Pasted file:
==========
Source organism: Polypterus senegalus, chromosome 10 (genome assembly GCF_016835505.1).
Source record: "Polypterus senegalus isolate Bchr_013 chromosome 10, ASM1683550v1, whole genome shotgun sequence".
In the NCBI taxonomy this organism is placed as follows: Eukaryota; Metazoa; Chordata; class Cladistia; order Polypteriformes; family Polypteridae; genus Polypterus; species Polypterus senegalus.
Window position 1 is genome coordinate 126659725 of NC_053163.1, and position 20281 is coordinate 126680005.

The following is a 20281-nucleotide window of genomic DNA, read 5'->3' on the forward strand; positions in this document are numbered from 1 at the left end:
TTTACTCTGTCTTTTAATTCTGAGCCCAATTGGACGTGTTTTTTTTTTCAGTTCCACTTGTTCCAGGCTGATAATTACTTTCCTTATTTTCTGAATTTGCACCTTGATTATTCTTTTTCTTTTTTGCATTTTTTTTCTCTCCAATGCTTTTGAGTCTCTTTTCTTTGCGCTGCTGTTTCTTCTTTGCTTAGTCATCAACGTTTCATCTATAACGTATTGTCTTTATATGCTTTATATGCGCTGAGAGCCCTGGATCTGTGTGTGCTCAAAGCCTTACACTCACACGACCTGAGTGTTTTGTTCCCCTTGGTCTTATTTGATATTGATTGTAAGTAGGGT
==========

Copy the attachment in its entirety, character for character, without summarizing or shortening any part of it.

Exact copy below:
Source organism: Polypterus senegalus, chromosome 10 (genome assembly GCF_016835505.1).
Source record: "Polypterus senegalus isolate Bchr_013 chromosome 10, ASM1683550v1, whole genome shotgun sequence".
In the NCBI taxonomy this organism is placed as follows: Eukaryota; Metazoa; Chordata; class Cladistia; order Polypteriformes; family Polypteridae; genus Polypterus; species Polypterus senegalus.
Window position 1 is genome coordinate 126659725 of NC_053163.1, and position 20281 is coordinate 126680005.

The following is a 20281-nucleotide window of genomic DNA, read 5'->3' on the forward strand; positions in this document are numbered from 1 at the left end:
TTTACTCTGTCTTTTAATTCTGAGCCCAATTGGACGTGTTTTTTTTTTCAGTTCCACTTGTTCCAGGCTGATAATTACTTTCCTTATTTTCTGAATTTGCACCTTGATTATTCTTTTTCTTTTTTGCATTTTTTTTCTCTCCAATGCTTTTGAGTCTCTTTTCTTTGCGCTGCTGTTTCTTCTTTGCTTAGTCATCAACGTTTCATCTATAACGTATTGTCTTTATATGCTTTATATGCGCTGAGAGCCCTGGATCTGTGTGTGCTCAAAGCCTTACACTCACACGACCTGAGTGTTTTGTTCCCCTTGGTCTTATTTGATATTGATTGTAAGTAGGGT